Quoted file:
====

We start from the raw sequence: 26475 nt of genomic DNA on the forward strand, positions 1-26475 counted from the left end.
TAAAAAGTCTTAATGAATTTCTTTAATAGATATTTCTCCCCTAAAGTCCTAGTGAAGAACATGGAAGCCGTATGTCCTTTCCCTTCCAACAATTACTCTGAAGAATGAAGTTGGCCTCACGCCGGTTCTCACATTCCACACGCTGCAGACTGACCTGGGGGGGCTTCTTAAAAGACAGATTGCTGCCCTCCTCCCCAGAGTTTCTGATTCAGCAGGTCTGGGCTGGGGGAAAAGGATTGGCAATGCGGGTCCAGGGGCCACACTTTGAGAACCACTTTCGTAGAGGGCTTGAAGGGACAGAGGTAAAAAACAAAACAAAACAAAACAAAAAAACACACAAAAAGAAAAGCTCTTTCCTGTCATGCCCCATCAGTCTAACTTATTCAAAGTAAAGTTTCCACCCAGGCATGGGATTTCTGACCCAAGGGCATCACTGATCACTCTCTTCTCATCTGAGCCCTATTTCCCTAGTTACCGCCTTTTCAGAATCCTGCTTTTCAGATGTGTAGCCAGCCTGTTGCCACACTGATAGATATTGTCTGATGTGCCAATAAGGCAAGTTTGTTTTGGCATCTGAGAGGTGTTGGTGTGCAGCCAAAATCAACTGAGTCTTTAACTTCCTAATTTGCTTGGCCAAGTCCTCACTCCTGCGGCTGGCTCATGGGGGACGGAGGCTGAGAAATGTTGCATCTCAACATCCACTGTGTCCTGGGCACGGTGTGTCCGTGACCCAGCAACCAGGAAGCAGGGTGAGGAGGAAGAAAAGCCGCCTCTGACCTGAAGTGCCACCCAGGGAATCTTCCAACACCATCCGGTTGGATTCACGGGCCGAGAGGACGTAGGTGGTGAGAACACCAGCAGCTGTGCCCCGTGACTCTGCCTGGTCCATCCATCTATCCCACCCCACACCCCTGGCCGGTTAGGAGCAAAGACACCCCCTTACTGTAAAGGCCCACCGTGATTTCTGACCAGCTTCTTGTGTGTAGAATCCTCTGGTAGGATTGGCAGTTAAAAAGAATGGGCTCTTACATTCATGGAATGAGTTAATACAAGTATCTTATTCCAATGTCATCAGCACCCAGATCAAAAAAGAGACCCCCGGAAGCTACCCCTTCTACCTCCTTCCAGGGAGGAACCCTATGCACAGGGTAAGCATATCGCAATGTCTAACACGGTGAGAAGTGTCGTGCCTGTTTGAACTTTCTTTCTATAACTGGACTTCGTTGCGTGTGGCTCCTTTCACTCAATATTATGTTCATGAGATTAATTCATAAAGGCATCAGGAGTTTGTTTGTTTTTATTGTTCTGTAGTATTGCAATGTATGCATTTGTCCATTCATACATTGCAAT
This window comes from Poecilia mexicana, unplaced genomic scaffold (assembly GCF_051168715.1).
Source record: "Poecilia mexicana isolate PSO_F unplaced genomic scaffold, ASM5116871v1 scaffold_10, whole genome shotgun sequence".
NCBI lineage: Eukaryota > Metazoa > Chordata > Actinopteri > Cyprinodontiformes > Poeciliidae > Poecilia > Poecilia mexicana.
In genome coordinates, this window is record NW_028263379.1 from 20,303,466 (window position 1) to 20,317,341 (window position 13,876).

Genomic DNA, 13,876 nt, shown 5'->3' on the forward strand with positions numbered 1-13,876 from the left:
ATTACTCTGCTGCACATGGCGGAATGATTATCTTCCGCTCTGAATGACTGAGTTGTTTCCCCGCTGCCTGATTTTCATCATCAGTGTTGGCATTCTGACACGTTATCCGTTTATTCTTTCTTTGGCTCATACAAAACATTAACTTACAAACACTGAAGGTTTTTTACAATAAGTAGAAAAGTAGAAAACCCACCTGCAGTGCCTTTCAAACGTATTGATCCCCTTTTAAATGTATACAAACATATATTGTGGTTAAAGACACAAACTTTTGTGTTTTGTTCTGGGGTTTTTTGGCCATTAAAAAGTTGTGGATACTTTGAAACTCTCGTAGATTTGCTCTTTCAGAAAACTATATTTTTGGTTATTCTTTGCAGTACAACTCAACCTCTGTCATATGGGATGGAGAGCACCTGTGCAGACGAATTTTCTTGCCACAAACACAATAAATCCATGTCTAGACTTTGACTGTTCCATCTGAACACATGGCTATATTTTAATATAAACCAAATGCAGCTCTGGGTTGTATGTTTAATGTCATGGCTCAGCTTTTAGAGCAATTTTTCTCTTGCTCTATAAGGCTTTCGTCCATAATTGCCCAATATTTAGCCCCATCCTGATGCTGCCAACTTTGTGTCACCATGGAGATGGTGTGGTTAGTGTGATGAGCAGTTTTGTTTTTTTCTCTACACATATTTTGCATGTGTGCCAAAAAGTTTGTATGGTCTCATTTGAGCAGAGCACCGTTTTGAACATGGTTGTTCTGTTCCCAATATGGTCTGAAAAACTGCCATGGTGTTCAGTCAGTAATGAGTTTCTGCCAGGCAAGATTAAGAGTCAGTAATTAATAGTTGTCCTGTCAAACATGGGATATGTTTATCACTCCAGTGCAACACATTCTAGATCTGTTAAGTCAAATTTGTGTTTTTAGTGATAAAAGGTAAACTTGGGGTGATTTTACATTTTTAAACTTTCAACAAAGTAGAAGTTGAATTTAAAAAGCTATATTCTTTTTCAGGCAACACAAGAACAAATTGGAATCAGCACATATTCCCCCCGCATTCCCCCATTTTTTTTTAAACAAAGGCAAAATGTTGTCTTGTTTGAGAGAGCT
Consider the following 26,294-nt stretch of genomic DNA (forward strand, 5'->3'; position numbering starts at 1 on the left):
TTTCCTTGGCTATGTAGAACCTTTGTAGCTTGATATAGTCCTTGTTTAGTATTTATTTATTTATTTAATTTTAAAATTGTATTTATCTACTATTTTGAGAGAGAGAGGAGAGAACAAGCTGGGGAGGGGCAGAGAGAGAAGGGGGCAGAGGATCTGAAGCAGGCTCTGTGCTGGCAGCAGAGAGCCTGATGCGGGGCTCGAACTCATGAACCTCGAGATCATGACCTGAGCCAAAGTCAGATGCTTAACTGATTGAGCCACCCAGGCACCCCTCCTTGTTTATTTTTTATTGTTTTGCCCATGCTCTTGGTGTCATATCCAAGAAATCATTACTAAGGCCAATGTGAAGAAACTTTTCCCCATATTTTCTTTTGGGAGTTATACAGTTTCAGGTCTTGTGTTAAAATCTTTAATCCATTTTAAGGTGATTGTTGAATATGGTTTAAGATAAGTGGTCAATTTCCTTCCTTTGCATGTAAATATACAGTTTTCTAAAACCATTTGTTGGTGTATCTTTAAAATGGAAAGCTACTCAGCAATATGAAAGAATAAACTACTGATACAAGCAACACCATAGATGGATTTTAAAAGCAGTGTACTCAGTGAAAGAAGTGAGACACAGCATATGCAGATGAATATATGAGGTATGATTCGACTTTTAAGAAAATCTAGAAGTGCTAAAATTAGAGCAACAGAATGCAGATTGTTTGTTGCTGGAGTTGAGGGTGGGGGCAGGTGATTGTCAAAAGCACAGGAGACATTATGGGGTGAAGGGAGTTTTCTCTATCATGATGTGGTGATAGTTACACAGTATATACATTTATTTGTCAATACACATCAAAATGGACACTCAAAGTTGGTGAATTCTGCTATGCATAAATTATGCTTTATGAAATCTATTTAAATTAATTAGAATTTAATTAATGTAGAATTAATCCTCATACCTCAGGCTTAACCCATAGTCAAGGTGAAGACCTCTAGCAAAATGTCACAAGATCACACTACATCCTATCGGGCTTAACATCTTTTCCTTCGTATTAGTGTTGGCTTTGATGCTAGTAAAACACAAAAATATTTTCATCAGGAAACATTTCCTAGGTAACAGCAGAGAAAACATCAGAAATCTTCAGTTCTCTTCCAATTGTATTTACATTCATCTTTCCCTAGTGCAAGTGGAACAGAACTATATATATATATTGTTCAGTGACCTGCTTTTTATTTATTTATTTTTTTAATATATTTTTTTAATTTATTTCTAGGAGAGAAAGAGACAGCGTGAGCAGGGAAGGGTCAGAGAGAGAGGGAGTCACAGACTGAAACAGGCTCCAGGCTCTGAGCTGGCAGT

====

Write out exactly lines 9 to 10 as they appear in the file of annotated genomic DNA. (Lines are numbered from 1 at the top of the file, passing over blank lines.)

Consider the following 26,294-nt stretch of genomic DNA (forward strand, 5'->3'; position numbering starts at 1 on the left):
TTTCCTTGGCTATGTAGAACCTTTGTAGCTTGATATAGTCCTTGTTTAGTATTTATTTATTTATTTAATTTTAAAATTGTATTTATCTACTATTTTGAGAGAGAGAGGAGAGAACAAGCTGGGGAGGGGCAGAGAGAGAAGGGGGCAGAGGATCTGAAGCAGGCTCTGTGCTGGCAGCAGAGAGCCTGATGCGGGGCTCGAACTCATGAACCTCGAGATCATGACCTGAGCCAAAGTCAGATGCTTAACTGATTGAGCCACCCAGGCACCCCTCCTTGTTTATTTTTTATTGTTTTGCCCATGCTCTTGGTGTCATATCCAAGAAATCATTACTAAGGCCAATGTGAAGAAACTTTTCCCCATATTTTCTTTTGGGAGTTATACAGTTTCAGGTCTTGTGTTAAAATCTTTAATCCATTTTAAGGTGATTGTTGAATATGGTTTAAGATAAGTGGTCAATTTCCTTCCTTTGCATGTAAATATACAGTTTTCTAAAACCATTTGTTGGTGTATCTTTAAAATGGAAAGCTACTCAGCAATATGAAAGAATAAACTACTGATACAAGCAACACCATAGATGGATTTTAAAAGCAGTGTACTCAGTGAAAGAAGTGAGACACAGCATATGCAGATGAATATATGAGGTATGATTCGACTTTTAAGAAAATCTAGAAGTGCTAAAATTAGAGCAACAGAATGCAGATTGTTTGTTGCTGGAGTTGAGGGTGGGGGCAGGTGATTGTCAAAAGCACAGGAGACATTATGGGGTGAAGGGAGTTTTCTCTATCATGATGTGGTGATAGTTACACAGTATATACATTTATTTGTCAATACACATCAAAATGGACACTCAAAGTTGGTGAATTCTGCTATGCATAAATTATGCTTTATGAAATCTATTTAAATTAATTAGAATTTAATTAATGTAGAATTAATCCTCATACCTCAGGCTTAACCCATAGTCAAGGTGAAGACCTCTAGCAAAATGTCACAAGATCACACTACATCCTATCGGGCTTAACATCTTTTCCTTCGTATTAGTGTTGGCTTTGATGCTAGTAAAACACAAAAATATTTTCATCAGGAAACATTTCCTAGGTAACAGCAGAGAAAACATCAGAAATCTTCAGTTCTCTTCCAATTGTATTTACATTCATCTTTCCCTAGTGCAAGTGGAACAGAACTATATATATATATTGTTCAGTGACCTGCTTTTTATTTATTTATTTTTTTAATATATTTTTTTAATTTATTTCTAGGAGAGAAAGAGACAGCGTGAGCAGGGAAGGGTCAGAGAGAGAGGGAGTCACAGACTGAAACAGGCTCCAGGCTCTGAGCTGGCAGT